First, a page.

Late last week, New Hampshire school districts learned that federal monies they were previously relying on are no longer available to cover costs associated with their response to COVID-19.
On Sept. 11 the state was informed by the Federal Emergency Management Agency (FEMA) that they will not be covering reimbursements for facemasks to be used by teachers, staff and students among other supplies. Additional supplies not covered include any extra desks or chairs, cleaning supplies and the purchase and installments of physical barriers, such as Plexiglas.
Many school districts in the state had intentions of seeking reimbursement from FEMA for these additional costs, including the Salem School District which was seeking to have a large amount of money reimbursed.
Assistant Superintendent for Business Operations Deborah Payne said that the district was looking to have FEMA reimburse them for about $500,000. She explained that in early summer the district had put in two projects, and would have filed a third.
Those projects she referenced include all types of PPE for the district and acrylic shields for desks – all the equipment the district would not have needed if not for the Covid-19 pandemic.
As far as what the district will be doing now to cover these costs, Payne said the district is working with the school board to discuss that.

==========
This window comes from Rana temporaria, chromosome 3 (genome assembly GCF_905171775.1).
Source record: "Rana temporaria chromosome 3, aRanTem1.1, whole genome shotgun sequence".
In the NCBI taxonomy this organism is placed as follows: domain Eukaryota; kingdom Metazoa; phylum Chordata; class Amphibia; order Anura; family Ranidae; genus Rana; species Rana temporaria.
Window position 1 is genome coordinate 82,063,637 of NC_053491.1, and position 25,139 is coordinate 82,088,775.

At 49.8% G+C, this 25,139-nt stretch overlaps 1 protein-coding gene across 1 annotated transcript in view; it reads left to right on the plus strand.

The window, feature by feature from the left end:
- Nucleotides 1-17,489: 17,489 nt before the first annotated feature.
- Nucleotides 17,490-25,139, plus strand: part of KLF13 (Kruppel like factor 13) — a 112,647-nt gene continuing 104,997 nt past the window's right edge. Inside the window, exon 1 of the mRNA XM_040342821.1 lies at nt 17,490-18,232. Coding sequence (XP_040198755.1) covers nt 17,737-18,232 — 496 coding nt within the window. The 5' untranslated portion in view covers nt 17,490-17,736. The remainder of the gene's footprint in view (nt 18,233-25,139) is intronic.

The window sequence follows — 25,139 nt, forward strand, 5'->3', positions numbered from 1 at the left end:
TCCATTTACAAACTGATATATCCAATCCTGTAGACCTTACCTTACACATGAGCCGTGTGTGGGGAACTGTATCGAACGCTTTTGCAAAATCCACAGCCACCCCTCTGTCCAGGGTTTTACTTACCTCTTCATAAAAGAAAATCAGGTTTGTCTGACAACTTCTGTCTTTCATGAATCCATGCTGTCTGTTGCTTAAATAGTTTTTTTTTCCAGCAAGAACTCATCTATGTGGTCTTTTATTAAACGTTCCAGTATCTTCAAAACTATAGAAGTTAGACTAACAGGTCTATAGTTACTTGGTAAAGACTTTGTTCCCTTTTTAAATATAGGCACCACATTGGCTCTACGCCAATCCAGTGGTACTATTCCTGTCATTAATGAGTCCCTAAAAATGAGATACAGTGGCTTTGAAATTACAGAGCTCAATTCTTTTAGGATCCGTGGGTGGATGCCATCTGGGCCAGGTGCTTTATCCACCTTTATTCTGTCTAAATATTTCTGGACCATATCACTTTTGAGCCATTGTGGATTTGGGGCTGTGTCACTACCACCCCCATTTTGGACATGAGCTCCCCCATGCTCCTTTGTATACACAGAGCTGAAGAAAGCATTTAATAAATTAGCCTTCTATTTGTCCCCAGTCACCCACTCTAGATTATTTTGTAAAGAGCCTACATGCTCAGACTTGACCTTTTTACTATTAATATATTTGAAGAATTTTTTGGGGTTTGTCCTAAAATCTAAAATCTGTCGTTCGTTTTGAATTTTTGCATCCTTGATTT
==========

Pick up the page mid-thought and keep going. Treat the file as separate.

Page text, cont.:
“We’ll probably be discussing that at Tuesday night’s board meeting,” Payne said.
Payne also anticipates that there will probably be requests by many districts to the Department of Education (DOE) for additional funding support.
According to a letter sent to education officials Friday, “Both District and Chartered Public Schools received an allocation from the NHDOE based on their ESEA Title 1 allocation, referred to as CARES-ESSER grants. The State distributed $33.9 million directly to schools. These funds have a flexible use to address expenses incurred due to COVID. To date, much of these funds are unallocated by schools and remain available to cover expenses districts had planned to submit to FEMA.”
During a briefing on COVID-19 Thursday, Governor Sununu said there is still a lot of opportunity for many of the districts to apply for and receive some of those reimbursement funds.
In addition to those funds, the Governor’s Office of Emergency Relief and Recovery (GOFFER) has also made $32 million available to cities and towns across the state.
School districts previously planning on seeking FEMA reimbursement can work with their municipal partners to request reimbursement for these district expenses from GOFERR.
“Even though FEMA has decided not to step up and provide some of that support on the school level there is still a lot of financial opportunity there and as we’ve always said, we’re going to be there for these kids, we’re going to be there for the cities and towns for these COVID-related expenses,” Sununu said.
Manchester is one municipality in the state seeking a reimbursement request to GOFERR. In a letter sent to GOFERR dated Sept. 15 from Manchester Mayor Joyce Craig [see full letter below], she notes that this is the city’s third reimbursement request, which totals over $20 million. She also cites in her letter how the remaining GOFERR funds available to the city were roughly $1.32 million prior to Tuesday’s submission.
“With this third submission, we’re expecting to exhaust what remains of our GOFERR fund allocation, leaving roughly $19 million with no means to be reimbursed,” Craig wrote.